As Skirball curator Thurston pointed out, local additions to “Chasing Dreams” document these developments in the first half of the century through broad strokes, using a large graphic mural of the Los Hermanos Peloteros team, “Alianza Mexicana,” as an organizing principle. Going beyond the average story and exploring mid-century American baseball and Mexican-American life occupies a central aspect of the Los Angeles narrative.
If the first golden age of Mexican-American baseball in Los Angeles occurred roughly between 1920 and 1940, its second half revolved around a baseball team founded by Mario Lopez and Francisco “Pancho” Sornoso, the Carmelita Chorizeros – also known as the New York Yankees of East Los Angeles. Founded in 1948, the team distinguished itself from numerous other squads composed of Mexican-American players, notes Thurston.
During their existence from the late 1940s to 1970, the Chorizeros dominated the local amateur competition, winning many city, county, community, and tournament championships. In the 1961 L.A. City Final they defeated a Venice team featuring future Dodger pitcher Joe Moeller, 3-2. More importantly, however, like their 1920s and 1930s predecessors, they functioned as a key political and social institution. “Smart politicians attended the games because that was where the Mexican people were – at the church and ballpark,” noted former Chorizero Johnny Peña.”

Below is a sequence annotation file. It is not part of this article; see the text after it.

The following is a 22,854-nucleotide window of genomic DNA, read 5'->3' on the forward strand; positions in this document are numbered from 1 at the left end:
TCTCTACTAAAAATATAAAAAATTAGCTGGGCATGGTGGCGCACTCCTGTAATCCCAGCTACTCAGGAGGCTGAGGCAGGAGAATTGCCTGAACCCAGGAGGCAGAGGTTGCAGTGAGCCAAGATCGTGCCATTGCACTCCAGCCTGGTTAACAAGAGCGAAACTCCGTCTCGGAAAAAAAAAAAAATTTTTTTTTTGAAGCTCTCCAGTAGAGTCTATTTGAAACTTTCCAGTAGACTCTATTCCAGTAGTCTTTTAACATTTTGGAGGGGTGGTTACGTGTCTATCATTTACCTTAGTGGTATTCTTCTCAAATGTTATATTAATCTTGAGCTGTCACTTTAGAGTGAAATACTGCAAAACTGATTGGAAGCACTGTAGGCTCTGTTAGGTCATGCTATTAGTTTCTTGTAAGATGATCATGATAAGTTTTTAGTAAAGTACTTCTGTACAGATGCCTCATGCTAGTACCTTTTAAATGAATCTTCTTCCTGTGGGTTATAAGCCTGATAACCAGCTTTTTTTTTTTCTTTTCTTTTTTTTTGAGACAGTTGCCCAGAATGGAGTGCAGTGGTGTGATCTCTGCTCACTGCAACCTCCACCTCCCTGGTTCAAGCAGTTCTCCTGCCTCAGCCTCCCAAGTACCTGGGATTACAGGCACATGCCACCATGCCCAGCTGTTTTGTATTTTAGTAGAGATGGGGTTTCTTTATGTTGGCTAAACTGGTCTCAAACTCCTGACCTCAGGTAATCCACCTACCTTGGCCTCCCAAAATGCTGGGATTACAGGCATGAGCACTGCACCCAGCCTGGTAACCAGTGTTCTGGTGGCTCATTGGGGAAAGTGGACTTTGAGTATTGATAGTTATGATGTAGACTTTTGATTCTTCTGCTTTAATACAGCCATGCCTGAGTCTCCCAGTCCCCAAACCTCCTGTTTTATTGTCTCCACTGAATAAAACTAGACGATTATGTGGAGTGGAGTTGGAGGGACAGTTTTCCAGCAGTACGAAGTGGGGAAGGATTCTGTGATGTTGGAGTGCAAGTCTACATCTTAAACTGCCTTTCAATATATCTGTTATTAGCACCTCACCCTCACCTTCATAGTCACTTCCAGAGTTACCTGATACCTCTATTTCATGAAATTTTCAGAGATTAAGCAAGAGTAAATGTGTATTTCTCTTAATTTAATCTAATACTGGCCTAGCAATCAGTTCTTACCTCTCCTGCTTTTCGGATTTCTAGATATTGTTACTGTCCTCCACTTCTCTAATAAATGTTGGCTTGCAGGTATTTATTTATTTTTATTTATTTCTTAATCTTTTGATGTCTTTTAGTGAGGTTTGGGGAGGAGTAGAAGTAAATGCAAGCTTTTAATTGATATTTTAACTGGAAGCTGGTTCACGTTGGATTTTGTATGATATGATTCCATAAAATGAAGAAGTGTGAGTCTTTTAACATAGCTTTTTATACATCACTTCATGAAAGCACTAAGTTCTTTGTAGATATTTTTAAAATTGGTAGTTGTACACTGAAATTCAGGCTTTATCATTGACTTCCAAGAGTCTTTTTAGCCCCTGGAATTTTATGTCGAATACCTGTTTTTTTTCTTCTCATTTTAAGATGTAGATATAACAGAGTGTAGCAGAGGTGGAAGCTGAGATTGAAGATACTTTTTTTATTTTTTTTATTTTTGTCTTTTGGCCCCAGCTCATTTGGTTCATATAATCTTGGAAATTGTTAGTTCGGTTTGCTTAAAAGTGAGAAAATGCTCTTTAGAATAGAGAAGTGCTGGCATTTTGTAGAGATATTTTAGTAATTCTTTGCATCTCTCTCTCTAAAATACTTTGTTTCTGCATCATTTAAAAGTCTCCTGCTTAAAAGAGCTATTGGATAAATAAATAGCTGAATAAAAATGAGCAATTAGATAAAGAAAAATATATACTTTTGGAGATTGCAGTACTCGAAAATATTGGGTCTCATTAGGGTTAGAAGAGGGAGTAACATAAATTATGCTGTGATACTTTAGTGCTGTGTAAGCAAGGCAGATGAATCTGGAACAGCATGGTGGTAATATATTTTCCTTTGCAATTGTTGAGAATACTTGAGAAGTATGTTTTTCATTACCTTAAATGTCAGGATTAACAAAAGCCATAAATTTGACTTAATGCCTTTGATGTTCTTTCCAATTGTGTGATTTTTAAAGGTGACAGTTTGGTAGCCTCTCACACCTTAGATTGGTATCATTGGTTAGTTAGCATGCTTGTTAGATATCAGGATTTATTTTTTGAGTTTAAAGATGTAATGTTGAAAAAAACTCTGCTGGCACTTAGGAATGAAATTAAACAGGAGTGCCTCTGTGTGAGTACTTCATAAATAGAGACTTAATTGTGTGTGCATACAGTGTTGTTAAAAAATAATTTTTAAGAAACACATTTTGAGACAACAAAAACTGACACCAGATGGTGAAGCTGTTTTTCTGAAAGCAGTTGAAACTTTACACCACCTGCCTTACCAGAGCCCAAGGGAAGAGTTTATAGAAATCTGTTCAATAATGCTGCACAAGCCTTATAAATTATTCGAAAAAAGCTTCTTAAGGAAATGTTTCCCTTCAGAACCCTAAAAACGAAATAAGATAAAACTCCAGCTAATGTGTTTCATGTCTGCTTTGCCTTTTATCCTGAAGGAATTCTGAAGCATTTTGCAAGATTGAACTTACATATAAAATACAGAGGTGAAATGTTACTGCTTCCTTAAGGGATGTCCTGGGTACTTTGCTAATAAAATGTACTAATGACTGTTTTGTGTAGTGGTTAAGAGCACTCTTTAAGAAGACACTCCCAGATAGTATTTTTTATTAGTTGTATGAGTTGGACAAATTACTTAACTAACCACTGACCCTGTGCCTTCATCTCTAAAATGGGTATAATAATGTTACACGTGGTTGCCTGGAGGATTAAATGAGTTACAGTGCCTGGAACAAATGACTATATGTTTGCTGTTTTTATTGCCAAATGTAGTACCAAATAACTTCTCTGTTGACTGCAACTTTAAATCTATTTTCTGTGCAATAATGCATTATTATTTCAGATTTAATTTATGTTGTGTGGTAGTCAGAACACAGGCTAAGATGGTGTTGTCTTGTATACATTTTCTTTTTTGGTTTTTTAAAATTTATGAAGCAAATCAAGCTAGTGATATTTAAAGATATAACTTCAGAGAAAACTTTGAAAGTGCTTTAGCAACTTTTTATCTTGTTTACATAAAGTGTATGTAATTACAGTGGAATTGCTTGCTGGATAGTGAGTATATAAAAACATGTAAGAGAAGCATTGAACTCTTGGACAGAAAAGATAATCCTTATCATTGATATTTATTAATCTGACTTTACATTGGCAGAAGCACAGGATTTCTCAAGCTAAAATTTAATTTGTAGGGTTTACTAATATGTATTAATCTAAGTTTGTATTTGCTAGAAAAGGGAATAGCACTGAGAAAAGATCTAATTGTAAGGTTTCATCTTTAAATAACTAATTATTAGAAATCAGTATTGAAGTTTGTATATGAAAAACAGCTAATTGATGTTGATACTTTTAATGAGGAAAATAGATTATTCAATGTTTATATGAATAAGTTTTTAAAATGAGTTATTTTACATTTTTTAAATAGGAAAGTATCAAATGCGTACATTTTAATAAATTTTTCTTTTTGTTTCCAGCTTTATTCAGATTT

Ex-Chorizeros populated the city as educators, political activists, professors and community leaders. Several worked on Edward Roybal’s groundbreaking political campaigns, which made him in 1949 the first Mexican-American on the Los Angeles City Council and in 1961 California’s first Latino representative in Congress since the 19th century.